Nominal vs Real Interest Rates

Nominal vs Real Interest Rates - Econ 12 Foster Spring 2010...

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Econ 12 – Foster Spring 2010 Nominal vs. Real Interest Rates An Example Tiny Tim wants to borrow $1000 from Scrooge for one year. Scrooge is willing to lend him the money. Both agree that, in the absence of any inflation, a fair rate of interest would be 3%. Tiny Tim would pay back $1030 to Scrooge at the end of one year for the privilege of having $1000 now. Now let’s assume that, based on their experience, both men expect prices to rise by 6%. Scrooge knows that, given the expected inflation rate of 6%, if Tiny Tim only pays him $1030 one year from today, that money will buy less than what $1000 will buy today. So he decides to charge Tiny Tim 9% interest. If he charges Tiny Tim 9% interest, Tiny Tim would have to pay Scrooge $1090 at the end of the year. This amount would cover expected rise in prices (inflation) of 6% as well as the loan fee (increased purchasing power) of 3% that Tiny Tim is willing to pay for the privilege of borrowing the money. This protects Scrooge from any losses in the transaction.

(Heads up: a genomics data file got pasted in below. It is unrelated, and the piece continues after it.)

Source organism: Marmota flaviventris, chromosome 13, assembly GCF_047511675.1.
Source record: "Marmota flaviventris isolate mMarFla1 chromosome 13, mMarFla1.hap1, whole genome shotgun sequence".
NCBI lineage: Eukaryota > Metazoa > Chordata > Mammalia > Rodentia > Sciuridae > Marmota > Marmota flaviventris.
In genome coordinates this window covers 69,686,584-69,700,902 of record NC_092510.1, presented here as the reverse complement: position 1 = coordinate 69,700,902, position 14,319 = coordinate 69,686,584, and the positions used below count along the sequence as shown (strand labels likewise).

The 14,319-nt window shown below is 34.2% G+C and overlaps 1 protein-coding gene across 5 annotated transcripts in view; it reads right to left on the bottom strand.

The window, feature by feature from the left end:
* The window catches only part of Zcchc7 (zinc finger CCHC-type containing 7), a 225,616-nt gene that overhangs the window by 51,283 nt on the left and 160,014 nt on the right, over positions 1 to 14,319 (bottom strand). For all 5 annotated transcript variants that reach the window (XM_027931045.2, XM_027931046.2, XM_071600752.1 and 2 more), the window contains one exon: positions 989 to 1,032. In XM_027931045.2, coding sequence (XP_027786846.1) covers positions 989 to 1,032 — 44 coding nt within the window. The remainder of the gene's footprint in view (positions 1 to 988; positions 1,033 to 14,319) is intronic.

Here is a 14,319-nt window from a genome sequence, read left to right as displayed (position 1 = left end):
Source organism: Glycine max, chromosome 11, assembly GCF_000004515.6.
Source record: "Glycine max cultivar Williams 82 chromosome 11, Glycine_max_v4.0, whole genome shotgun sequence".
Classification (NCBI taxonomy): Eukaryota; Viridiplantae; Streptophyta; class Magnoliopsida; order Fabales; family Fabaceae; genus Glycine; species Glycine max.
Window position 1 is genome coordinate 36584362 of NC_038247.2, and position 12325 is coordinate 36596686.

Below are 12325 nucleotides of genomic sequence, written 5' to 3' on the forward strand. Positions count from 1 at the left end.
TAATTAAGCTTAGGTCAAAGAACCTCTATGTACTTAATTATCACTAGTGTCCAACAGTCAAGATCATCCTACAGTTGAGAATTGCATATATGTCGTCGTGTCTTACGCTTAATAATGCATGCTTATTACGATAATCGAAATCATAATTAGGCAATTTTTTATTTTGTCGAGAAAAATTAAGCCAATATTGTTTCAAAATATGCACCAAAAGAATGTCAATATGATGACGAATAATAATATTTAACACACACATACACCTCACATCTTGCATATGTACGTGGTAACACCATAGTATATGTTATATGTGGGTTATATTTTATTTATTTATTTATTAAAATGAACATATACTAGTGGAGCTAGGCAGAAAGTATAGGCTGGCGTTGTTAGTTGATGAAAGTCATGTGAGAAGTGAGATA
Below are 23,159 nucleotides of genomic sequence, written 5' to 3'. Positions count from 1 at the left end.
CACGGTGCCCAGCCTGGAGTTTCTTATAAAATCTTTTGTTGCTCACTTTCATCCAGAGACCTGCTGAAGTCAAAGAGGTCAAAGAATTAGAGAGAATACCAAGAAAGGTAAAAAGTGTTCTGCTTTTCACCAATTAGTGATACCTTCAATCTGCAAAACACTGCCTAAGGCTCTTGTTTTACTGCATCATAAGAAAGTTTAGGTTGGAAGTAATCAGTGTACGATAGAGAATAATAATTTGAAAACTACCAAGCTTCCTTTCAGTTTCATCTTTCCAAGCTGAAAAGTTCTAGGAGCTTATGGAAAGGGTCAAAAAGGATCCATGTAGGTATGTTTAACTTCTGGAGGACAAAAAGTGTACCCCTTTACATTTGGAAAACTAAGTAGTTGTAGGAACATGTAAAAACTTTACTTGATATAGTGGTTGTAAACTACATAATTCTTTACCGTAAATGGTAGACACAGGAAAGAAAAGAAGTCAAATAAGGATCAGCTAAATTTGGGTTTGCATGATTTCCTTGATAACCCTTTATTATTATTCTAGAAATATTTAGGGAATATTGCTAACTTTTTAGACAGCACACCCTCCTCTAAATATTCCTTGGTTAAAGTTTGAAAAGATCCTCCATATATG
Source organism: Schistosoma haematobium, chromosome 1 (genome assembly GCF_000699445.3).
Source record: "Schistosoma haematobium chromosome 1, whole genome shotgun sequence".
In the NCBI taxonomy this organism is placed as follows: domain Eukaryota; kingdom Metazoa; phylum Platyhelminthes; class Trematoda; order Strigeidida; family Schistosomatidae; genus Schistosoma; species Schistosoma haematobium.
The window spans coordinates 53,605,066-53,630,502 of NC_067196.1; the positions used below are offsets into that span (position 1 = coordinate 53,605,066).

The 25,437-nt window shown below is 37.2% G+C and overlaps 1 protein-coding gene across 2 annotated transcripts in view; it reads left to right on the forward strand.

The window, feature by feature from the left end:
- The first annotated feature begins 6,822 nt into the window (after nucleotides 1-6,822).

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This note was uploaded on 02/28/2011 for the course ECON 011 taught by Professor Yezer during the Spring '07 term at GWU.

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Nominal vs Real Interest Rates - Econ 12 Foster Spring 2010...

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